Masala Dabba at Kiran’s
Executive sous chef Dominick Lee and owner/executive chef Kiran Verma
Grab a drink at Kiran's bar. (Photo by Shannon O'Hara)
Kiran Verma, chef/owner of the North Indian eatery Kiran’s, has found a sparkling new home on the ground floor of the revamped Levy Park on Richmond Avenue, a stone’s throw from Kirby Drive. After 11 years at Kiran’s previous Westheimer enclave, Verma found herself with some time on her hands (nine months, to be exact) and seized the opportunity to rethink her menu and environment.
She brought in designer Lisa Pope Westerman of Gensler to bring a contemporary air to the traditional decor of her former stead, starting with hammered-brass doors with custom door pulls abstracted from the Hindi script of Kiran’s name.
Details include 18-foot ceilings, a gracious communal table that seats 20, a curvaceous glass wine capsule, leather-fronted bar, and dining tables crafted from warm afrormosia wood with smart brass trim. The Krishna statue and other relics of Kiran’s past remain. Employing a collaborative approach, the self-taught Verma brought on some young chefs eager to be schooled in fine Indian cuisine.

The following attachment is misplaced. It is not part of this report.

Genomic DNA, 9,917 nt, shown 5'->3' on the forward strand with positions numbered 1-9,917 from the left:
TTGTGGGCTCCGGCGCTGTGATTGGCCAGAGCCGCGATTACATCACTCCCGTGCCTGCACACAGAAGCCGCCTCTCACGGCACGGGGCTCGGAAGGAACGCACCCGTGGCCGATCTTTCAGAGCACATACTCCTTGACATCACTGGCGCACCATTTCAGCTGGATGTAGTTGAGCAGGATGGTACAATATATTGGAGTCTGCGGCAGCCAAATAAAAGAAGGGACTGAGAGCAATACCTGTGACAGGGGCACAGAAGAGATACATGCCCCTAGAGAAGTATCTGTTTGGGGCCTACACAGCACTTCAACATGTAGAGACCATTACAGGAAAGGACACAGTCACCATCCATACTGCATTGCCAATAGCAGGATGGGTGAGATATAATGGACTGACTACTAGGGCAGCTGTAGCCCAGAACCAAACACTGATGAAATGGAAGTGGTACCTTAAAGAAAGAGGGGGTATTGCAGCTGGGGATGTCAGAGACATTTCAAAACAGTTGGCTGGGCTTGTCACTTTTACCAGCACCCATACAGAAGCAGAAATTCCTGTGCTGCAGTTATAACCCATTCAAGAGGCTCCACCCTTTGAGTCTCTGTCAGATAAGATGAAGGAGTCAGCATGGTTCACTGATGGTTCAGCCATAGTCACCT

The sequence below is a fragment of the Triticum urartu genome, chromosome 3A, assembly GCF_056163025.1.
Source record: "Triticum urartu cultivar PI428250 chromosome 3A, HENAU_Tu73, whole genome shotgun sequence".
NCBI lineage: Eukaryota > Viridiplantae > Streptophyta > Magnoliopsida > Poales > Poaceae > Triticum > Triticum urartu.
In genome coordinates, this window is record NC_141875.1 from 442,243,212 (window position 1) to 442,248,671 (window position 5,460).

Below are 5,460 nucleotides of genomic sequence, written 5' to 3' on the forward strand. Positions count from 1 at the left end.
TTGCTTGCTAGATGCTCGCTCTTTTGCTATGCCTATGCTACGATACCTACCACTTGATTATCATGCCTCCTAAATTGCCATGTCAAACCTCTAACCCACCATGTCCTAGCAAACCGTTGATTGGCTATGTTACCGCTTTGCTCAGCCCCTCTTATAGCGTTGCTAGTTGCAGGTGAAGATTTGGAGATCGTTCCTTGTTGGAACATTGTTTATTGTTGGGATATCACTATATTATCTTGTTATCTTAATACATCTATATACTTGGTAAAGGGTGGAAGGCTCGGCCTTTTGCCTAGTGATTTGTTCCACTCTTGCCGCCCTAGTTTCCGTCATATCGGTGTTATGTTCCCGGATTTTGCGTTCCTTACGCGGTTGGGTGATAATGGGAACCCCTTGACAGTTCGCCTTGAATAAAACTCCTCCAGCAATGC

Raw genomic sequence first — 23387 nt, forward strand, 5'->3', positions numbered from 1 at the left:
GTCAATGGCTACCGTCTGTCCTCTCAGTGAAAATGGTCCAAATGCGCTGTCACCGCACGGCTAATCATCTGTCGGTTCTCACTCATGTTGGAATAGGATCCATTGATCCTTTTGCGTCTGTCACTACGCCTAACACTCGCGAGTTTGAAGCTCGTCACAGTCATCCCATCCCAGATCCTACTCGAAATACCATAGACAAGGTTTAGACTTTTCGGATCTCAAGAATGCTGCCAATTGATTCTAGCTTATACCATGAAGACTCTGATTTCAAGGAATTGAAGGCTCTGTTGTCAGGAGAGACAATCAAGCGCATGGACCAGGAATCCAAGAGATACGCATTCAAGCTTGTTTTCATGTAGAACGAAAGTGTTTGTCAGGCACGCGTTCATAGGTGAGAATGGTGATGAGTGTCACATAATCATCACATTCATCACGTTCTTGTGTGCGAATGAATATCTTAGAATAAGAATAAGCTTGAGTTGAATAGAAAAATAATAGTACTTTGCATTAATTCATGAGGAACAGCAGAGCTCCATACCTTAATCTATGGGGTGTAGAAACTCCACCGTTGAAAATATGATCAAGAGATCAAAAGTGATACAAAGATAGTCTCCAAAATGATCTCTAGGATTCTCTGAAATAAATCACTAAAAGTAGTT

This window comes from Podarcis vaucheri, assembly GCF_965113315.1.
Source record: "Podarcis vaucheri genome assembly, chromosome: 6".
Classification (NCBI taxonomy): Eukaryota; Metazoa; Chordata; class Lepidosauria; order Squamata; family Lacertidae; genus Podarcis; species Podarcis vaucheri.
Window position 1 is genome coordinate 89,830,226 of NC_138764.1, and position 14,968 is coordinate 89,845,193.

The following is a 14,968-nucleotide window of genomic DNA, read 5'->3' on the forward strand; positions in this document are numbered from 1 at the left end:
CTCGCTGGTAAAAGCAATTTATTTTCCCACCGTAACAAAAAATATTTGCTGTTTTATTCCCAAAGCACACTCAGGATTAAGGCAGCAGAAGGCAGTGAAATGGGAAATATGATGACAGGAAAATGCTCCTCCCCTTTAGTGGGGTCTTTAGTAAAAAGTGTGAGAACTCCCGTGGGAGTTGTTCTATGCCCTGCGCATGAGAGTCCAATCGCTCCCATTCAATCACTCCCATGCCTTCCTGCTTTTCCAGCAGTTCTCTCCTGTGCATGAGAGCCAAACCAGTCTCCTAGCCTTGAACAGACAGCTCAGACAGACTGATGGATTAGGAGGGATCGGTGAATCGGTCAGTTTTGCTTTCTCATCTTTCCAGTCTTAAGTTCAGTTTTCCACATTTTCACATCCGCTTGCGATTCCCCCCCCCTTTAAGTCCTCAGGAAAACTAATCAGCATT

For dinner, start with a goat cheese and beet salad that’s far from pedestrian, with roasted beets of differing hues and quenelles of goat cheese rolled in crushed pistachios, with bits of poached pear and kumquats ($14). Move on to Kiran’s play on street fare: samosas brimming with crabmeat and corn ($14). And don’t miss the quirky pani poori, bite-sized puffs made with semolina and flour, then filled with potato, garbanzos, and pomegranate seeds.
Each has a tiny hole on top, into which the server pours mint-tamarind water; pop one into your mouth for a burst of flavor (order of four, $8). From Kiran’s tandoor comes an unforgettable dish: rack of lamb with shallot marmalade, napped with blackberry demi-glace.
Cooked to medium rare perfection, the lamb has a depth of flavor that needs no accompaniment but a garnish of fresh rosemary twig, which is set ablaze by the waiter — a touch that emits a smoky scent as it burns. Of course, no North Indian meal is complete without a paneer cheese side.
Try the paneer karahi, tossed with peppers, onions and tomatoes ($18). There are also three tasting menus (lobster, plantbased, and chef’s choice) that take you through seven to eight courses. Lunch and afternoon tea are a daily weekday occurrence. Kiran’s, 2925 Richmond Ave., 713.960.8472, kiranshouston.com.